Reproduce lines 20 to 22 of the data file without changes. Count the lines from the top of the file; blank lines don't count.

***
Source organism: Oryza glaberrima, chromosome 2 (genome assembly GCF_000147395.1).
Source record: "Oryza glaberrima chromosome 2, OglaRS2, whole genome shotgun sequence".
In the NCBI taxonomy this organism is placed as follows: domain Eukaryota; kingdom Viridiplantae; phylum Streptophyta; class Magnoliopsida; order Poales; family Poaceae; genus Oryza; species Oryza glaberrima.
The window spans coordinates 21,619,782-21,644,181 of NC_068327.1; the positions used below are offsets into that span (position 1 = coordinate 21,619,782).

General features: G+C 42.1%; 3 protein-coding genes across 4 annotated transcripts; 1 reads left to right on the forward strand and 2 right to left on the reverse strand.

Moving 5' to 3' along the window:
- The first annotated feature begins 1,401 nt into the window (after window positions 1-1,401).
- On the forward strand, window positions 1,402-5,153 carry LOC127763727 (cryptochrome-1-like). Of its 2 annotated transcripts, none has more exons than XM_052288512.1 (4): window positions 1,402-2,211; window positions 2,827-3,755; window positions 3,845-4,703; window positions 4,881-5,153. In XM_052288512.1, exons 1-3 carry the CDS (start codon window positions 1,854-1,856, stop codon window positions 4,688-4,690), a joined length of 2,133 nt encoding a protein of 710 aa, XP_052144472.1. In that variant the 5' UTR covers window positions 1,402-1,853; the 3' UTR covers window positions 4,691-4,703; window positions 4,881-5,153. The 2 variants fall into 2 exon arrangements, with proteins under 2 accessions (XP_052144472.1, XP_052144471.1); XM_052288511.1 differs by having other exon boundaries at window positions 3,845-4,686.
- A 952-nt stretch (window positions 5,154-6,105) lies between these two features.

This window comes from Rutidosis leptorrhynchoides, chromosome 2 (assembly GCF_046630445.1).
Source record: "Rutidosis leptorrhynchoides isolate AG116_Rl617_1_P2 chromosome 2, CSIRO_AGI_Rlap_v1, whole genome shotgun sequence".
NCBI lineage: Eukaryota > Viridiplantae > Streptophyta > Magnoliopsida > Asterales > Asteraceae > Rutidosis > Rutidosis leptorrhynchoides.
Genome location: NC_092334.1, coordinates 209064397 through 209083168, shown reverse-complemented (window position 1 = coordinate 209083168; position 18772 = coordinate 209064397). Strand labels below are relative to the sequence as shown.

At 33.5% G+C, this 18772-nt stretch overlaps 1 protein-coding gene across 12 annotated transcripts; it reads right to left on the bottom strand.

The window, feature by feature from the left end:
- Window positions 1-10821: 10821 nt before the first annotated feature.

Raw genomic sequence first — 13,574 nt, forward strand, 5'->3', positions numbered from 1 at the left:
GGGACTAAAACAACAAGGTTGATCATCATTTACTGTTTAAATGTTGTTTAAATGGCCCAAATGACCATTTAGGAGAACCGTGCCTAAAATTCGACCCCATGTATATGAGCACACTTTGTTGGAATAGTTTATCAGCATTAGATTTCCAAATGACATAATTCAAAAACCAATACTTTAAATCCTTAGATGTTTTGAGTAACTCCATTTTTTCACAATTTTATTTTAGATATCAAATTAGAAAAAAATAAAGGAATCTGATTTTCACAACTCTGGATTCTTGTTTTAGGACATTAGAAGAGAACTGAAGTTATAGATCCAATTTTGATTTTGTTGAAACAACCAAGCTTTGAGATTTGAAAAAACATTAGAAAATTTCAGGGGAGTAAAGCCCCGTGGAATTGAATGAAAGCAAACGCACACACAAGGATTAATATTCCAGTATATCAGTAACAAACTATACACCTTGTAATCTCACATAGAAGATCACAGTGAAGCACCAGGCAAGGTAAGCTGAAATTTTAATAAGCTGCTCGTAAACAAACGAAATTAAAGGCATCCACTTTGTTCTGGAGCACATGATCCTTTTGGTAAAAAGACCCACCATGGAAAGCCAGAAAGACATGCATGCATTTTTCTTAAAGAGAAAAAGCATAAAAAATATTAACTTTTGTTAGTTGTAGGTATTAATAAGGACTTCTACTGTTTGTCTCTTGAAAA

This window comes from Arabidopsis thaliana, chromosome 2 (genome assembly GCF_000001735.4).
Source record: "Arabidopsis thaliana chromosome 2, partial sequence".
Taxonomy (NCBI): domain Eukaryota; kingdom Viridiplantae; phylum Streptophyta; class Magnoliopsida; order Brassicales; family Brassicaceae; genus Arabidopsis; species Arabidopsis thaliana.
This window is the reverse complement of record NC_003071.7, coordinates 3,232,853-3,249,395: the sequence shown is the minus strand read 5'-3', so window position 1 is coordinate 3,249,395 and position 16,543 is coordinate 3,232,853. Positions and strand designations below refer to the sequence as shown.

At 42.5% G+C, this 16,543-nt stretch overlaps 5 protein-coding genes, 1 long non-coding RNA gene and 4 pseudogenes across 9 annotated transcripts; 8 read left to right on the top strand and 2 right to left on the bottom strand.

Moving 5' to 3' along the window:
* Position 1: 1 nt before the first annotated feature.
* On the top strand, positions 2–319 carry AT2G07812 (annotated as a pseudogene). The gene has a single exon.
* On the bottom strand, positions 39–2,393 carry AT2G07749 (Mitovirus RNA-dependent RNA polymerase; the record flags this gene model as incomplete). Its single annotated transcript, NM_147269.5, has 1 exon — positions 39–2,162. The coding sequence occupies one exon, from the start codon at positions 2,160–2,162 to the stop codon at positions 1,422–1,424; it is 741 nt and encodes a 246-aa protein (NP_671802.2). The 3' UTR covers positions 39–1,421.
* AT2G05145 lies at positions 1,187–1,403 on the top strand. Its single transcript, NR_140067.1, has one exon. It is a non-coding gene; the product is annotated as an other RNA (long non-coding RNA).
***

Source record: "Arabidopsis thaliana chromosome 2, partial sequence".
Taxonomy (NCBI): domain Eukaryota; kingdom Viridiplantae; phylum Streptophyta; class Magnoliopsida; order Brassicales; family Brassicaceae; genus Arabidopsis; species Arabidopsis thaliana.
This window is the reverse complement of record NC_003071.7, coordinates 3,232,853-3,249,395: the sequence shown is the minus strand read 5'-3', so window position 1 is coordinate 3,249,395 and position 16,543 is coordinate 3,232,853. Positions and strand designations below refer to the sequence as shown.